Become a digitalPLUS subscriber. 99¢ for 4 weeks.
NewsOpinionReaders Respond

Baltimore hiring bill a path to ruin

I lived in a close suburb of Detroit from mid-1970 through April of 2001. During that period of time, I watched Detroit go from a city ranked fifth nationally in population to one that is now only a shell of city and is essentially bankrupt. During the 1970s and 1980s, Mayor Coleman Young tried to institute policies that failed miserably and added to the downward spiral. They included hiring policies that dictated to companies how to do business in the city that only resulted in higher costs to all involved ("Good intentions don't create jobs," May 22).

Rules such as requiring contractors to hire city residents — a proposal currently under review by the Baltimore City Council — only result in an adversarial relationship with the private sector, thus making Baltimore a bad place to do business. One needs certain skill sets to do the work, not just a home address.

It's also a rule that alienates the suburbs from the city and promotes a "we-they" attitude. And it expands the role of big government. When the government is not performing its job now, how can it be expected to take on more policing of another rule?

History forgotten is history repeated.

Chuck Trenkle

Copyright © 2014, The Baltimore Sun
Related Content
  • City hiring bill is needed
    City hiring bill is needed

    It's very tempting to address each point of The Sun's editorial that suggests Mayor Stephanie Rawlings-Blake reject the local hiring bill ("Noble but flawed idea," May 15). But to do so would miss the larger and more important point that lies at the root of the bill's...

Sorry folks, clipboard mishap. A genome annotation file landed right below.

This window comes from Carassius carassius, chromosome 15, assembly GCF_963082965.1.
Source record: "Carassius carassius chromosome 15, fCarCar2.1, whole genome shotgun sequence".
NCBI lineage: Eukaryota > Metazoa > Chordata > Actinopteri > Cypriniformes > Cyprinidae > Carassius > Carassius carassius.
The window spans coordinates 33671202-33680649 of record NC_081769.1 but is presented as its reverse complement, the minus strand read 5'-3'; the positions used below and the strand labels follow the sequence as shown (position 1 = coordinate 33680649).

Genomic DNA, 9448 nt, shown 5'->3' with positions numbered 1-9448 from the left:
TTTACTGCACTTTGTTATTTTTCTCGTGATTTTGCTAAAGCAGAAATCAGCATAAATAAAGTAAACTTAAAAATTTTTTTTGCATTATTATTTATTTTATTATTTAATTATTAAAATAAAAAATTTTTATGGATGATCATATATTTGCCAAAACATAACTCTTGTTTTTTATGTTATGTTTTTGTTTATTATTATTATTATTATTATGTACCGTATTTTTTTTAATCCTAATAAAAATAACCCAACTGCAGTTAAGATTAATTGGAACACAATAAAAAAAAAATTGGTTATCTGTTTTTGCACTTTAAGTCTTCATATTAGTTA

• Forget ID, make voters pass a quiz
    Forget ID, make voters pass a quiz

    Rather than voter identification, I propose a civics test be given when entering the voting booth ("Messing with voting rights in Texas," Oct. 20). If you don't answer four out of five questions correctly, the voting machine is turned off.

  • Transit crime is overstated
    Transit crime is overstated

    A recent headline in The Sun, "Juveniles driving crime on Baltimore transit systems despite intervention efforts" (Oct. 17), implies that crime is going up and that intervention efforts are failing. Yet the facts in that same article say that violent and property crimes fell 67...

  • Act of terrorism ignored
    Act of terrorism ignored

    It is deplorable that The Sun, which was so out front depicting the casualties and damage this summer in Gaza during the war started by Hamas, decided to bury news of the murder of a Jewish baby (and American citizen) by a Palestinian terrorist in Jerusalem at the bottom of Page 8 ("Baby...

  • Treason is treason
    Treason is treason

    There is only one word to describe the behavior of an American citizen who provides "aid and comfort" to the enemy — it's treason ("Girls' alleged attempt to go to Syria worries some," Oct. 23). I've no idea what the federal statutes are today, but in...

  • On guns, Hogan must have something to hide
    On guns, Hogan must have something to hide

    It doesn't take much to recognize that a politician who refuses to release his answers to a questionnaire from an organization that lobbies the legislature may be suspected of having something to hide ("What did Hogan tell the NRA?" Oct. 21).

Comments
Loading